Sal takes in some rays between flights in the jetway.
The landing is the highlight of the flight for pilots. It is challenging and the conditions vary on every runway. Pilots have to compensate for winds, thermals, runway surface conditions (rain, snow, etc.) and high altitude airports.
On the ramp in Vegas
The Airbus preparing for takeoff.
Out with a friend on his private plane flying over sunny southern California. Sal still has an interest in his roots, small planes.
Early morning Houston departure.
Sal & His Bride Eurydice
Chief Anderson was one of the original Tuskegee Airman instructors. Sal was fortunate to visit Chief Anderson at his home and to also fly with him in Chief's personal airplane. Due to poor race relations in the 40's, Chief Anderson had to teach himself to fly. "Chief told me the story on how he learned to fly. He would taxi to the runway, add power, build some speed and then stop. He would repeat this practice getting faster each time. He flipped the plane over one time and scalped himself. He didn't let that deter him. He repaired his plane and continued. He eventually and amazingly taught himself how to fly."
Gunnison, CO. and other mountain airports are challenging to aviators due to a number of factors.
Sal and his son Sean in 2001 on the flight deck.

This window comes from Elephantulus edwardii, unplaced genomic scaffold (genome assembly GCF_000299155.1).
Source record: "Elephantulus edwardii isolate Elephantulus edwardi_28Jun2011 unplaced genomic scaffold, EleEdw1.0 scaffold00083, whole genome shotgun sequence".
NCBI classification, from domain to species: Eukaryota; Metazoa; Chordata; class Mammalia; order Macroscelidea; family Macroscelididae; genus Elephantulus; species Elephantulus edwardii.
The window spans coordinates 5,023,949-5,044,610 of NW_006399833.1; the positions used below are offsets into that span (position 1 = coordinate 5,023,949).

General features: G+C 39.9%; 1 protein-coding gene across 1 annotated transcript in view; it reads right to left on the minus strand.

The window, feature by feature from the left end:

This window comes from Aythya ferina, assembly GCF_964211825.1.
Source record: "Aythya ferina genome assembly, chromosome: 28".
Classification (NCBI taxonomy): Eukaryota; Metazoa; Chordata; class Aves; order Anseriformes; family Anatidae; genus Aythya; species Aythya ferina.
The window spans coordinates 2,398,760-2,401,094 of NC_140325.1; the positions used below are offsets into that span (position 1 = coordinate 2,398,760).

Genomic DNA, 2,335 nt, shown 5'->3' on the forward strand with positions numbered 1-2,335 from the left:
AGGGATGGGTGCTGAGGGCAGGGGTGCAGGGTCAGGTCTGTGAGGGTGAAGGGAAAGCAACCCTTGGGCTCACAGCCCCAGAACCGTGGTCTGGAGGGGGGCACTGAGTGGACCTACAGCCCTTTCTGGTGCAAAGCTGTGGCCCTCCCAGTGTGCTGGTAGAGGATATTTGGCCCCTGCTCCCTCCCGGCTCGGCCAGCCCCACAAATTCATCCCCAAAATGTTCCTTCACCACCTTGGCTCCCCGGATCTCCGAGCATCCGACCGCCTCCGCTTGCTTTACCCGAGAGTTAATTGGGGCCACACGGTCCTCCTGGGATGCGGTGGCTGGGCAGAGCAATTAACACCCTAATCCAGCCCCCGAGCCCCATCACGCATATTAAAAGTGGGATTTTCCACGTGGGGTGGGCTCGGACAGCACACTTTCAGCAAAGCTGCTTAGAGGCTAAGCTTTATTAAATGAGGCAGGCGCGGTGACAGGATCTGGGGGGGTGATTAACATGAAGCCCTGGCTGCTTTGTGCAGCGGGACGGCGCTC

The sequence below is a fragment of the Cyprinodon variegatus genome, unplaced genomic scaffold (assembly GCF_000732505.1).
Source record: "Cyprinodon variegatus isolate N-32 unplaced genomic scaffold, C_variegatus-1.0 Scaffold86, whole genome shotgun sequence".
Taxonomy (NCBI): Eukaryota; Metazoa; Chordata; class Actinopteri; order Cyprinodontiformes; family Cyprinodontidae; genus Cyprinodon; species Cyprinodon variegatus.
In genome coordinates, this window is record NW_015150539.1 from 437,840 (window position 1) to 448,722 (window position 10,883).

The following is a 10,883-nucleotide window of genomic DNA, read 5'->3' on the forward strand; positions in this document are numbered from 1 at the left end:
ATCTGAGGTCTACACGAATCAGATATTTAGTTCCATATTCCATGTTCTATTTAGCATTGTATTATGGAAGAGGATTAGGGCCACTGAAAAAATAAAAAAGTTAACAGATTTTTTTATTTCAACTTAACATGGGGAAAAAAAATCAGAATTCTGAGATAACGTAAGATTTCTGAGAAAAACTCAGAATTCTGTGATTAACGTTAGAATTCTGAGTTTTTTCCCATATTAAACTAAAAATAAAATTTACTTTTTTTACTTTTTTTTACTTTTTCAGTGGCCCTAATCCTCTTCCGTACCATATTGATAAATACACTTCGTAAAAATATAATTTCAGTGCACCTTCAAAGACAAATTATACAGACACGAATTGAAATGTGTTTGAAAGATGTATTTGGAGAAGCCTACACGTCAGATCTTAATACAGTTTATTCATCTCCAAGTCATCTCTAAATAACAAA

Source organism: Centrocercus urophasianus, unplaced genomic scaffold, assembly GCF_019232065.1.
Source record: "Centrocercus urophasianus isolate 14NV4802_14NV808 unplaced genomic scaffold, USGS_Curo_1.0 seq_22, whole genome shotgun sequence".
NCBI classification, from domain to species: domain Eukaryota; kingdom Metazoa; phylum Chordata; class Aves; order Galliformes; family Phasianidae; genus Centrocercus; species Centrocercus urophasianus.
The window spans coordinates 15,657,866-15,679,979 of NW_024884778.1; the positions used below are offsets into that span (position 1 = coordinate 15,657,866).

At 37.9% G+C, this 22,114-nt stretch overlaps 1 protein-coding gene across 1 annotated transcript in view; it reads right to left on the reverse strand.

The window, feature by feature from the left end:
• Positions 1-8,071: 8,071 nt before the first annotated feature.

Sal's plane after parking at DFW, Dallas Fort Worth International airport.
Sal was asked to be a part of a television ad for Apple. The ad highlighted the use of the device and the replacement of paper manuals.
Sal jet parked to perfection, nosewheel centered. Airmen take pride in maintaining the centerline. The ability to park with precision comes from practicing specific techniques such as using reference points in the cockpit.
Waiting for the hotel shuttle
Sal and his crew touchdown.
Birthday flight, and sparkling cider!
Some mountain airports are fortunate enough to have large jet seasonal service. Because of steep mountain terrain in close proximity to the airport, the FAA requires the captain to attain a special qualification prior to operating as pilot-in-command. Sal qualifies those captains by flying in the right seat and providing instruction and guidance on avoiding "CFIT" Controlled Flight Into Terrain.
Steve Vincent and Gordon Hall in Sal's model plane garage workshop. Steve Vincent and Sal learned to fly together. He is now a tenured captain at UPS. Gordon was Sal's adopted flying dad, instructor and mentor. He passed recently and was a decorated aviator. He was in World War II, Vietnam and Korea. He flew Hueys in Vietnam and Korea and started flying in the 40's. He was an extremely demanding instructor, often creating fear and discipline in the hearts and minds of his students. "If you survived his training, you had nothing to worry about on your check rides."
All in, turn and burn. The hub and spoke system is a tried and true logistical work of art. Flights all arrive around the same time, trade passengers and depart again.
Sal about to start his walk-around safety inspection of the aircraft prior to departure in sub-zero weather.